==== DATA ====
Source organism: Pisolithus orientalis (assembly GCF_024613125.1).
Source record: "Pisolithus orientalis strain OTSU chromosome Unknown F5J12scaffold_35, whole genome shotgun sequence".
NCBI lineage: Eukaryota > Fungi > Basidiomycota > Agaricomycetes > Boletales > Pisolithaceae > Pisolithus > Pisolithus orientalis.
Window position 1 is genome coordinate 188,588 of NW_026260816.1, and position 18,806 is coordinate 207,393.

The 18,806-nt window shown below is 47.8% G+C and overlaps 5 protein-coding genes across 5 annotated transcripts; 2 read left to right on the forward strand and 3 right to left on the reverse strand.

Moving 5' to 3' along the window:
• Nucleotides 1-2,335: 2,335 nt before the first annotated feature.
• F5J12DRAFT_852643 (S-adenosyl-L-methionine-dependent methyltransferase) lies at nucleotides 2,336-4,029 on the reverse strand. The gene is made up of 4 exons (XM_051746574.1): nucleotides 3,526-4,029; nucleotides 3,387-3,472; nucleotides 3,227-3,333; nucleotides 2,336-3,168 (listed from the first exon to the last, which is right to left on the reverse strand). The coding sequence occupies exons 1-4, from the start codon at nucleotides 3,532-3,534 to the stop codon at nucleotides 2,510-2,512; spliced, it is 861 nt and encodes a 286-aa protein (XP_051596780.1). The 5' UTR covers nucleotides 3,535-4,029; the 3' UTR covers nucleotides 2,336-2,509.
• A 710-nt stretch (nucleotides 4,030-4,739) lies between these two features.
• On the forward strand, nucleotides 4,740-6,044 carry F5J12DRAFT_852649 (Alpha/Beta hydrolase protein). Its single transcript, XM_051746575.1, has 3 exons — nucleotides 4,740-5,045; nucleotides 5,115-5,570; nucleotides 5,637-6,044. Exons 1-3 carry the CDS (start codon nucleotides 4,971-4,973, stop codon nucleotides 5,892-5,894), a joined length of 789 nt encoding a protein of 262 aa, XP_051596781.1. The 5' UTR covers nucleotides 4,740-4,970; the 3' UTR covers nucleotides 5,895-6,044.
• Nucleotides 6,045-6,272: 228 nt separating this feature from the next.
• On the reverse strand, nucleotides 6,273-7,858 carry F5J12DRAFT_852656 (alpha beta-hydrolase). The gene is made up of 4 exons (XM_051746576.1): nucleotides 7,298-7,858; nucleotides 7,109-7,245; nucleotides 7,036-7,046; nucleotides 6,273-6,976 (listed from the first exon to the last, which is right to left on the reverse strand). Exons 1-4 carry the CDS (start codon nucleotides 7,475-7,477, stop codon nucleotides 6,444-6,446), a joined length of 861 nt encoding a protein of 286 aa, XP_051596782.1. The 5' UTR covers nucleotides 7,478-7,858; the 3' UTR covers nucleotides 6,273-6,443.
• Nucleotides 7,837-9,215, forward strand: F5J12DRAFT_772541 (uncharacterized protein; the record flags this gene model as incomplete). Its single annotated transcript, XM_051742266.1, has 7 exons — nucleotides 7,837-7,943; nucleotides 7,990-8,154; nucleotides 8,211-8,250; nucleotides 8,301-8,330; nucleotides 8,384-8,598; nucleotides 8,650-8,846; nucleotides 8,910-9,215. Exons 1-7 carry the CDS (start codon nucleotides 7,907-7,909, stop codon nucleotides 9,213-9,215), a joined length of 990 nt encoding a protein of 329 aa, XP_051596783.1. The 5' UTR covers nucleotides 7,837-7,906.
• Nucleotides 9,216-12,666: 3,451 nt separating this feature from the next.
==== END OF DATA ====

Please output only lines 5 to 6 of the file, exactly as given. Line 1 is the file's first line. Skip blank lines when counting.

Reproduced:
The 18,806-nt window shown below is 47.8% G+C and overlaps 5 protein-coding genes across 5 annotated transcripts; 2 read left to right on the forward strand and 3 right to left on the reverse strand.

Moving 5' to 3' along the window: